Date of Award
Doctor of Philosophy
Due to its light weight and superior mechanical properties, carbon fiber has many attractive applications. However, PAN-based carbon fiber is too costly, which prevent its wide applications. On the other hand, lignin is considered as a low-cost alternative of PAN for carbon fiber production. As ever-increasing amount of lignin is produced from emerging biorefineries as a byproduct, lignin-based carbon fiber could contribute to economic sustainability of the lignin producing industries. In the first section of this work, the potential of producing carbon fiber from a high-ash containing corn stover lignin is investigated. The lignin was pretreated with methanol fractionation and partially acetylation and melt-spun at 165-170 ℃. After stabilization and carbonization, carbon fiber with tensile strength of 0.454 GPa was obtained. In following serious of study, a new concept called “depolymerization followed repolymerization” is proposed to prepare structurally modified lignin precursors in order to improve carbon fiber properties. Specifically, red oak lignin was thermally depolymerized into crude bio-oil via fast pyrolysis, and then repolymerized into carbon fiber precursors through different reaction routes. The aim of the work is to produce a lignin-based carbon fiber precursor with modified structure and molecular orientation.
In first route, the bio-oil, so called pyrolytic lignin (PL) was repolymerized in the presence of acid catalyst to prepare a precursor. The precursor had a Tg of 101 ℃, could be easily melt-spun at 115-120 ℃, and stabilized at 0.3 ℃/min. The resulting carbon fiber had smooth surface and void-free cross section. The average tensile strength of the fiber was 0.855 GPa. In the second route, PL was thermally co-treated with 5 or 20% of polyethylene terephthalate (PET), prior to the PL-PET precursor was melt-spun. Results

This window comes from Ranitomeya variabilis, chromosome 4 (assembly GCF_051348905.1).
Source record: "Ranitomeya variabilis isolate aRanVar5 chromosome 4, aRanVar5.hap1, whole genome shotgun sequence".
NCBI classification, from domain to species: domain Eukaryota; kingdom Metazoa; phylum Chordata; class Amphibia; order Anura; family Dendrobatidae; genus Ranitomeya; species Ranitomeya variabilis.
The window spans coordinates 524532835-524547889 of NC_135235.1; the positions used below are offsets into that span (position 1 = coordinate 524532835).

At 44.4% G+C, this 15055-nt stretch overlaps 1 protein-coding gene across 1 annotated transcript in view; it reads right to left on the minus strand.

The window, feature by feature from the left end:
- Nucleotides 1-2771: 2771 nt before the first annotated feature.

from FTIR, NMR, thermal, and rheological tests all indicated that PL and PET chemically bonded to improve molecular orientation of the resulting precursor. As a result, PL-PET precursor had decreased spinning temperatures and higher thermal stabilities. Also, PL-PET based carbon fiber had lower ID/IG from Raman spectra for improved crystallinity and higher mechanical properties compared to PL-based carbon fiber. In third route, PL was converted to lignin-based polymers through free radical polymerization. To convert PL into radically polymerizable material, PL was functionalized with different amounts of methacryloyls and acetyls and then polymerized by applying Reversible Addition-Fragmentation chain Transfer (RAFT) technique. Three polymers namely PLMAP1, PLMAP2, and PLMAP3 were synthesized. PLMAP1 (fully methacylated PL) was a cross-linked polymer. PLMAP2 (partially methacrylated PL) was a thermoplastic polymer with glass transition temperature (Tg) of 161 ℃ and thermal decomposition temperature (Td) of 241 ℃. PLMAP3 (partially methacrylated and the fully acetylated PL) had reduced Tg of 130 ℃, while its Td increased to 250 ℃. PLMAP3 is melt-spinnable and also demonstrated highly attractive properties as ideal carbon fiber precursor. It is carbonizable at 1000 ℃, and has much improved molecular orientation.
Qu, Wangda, "Bio-based carbon fiber from biorefinery lignin and lignin-derived bio-oil" (2018). Graduate Theses and Dissertations. 16861.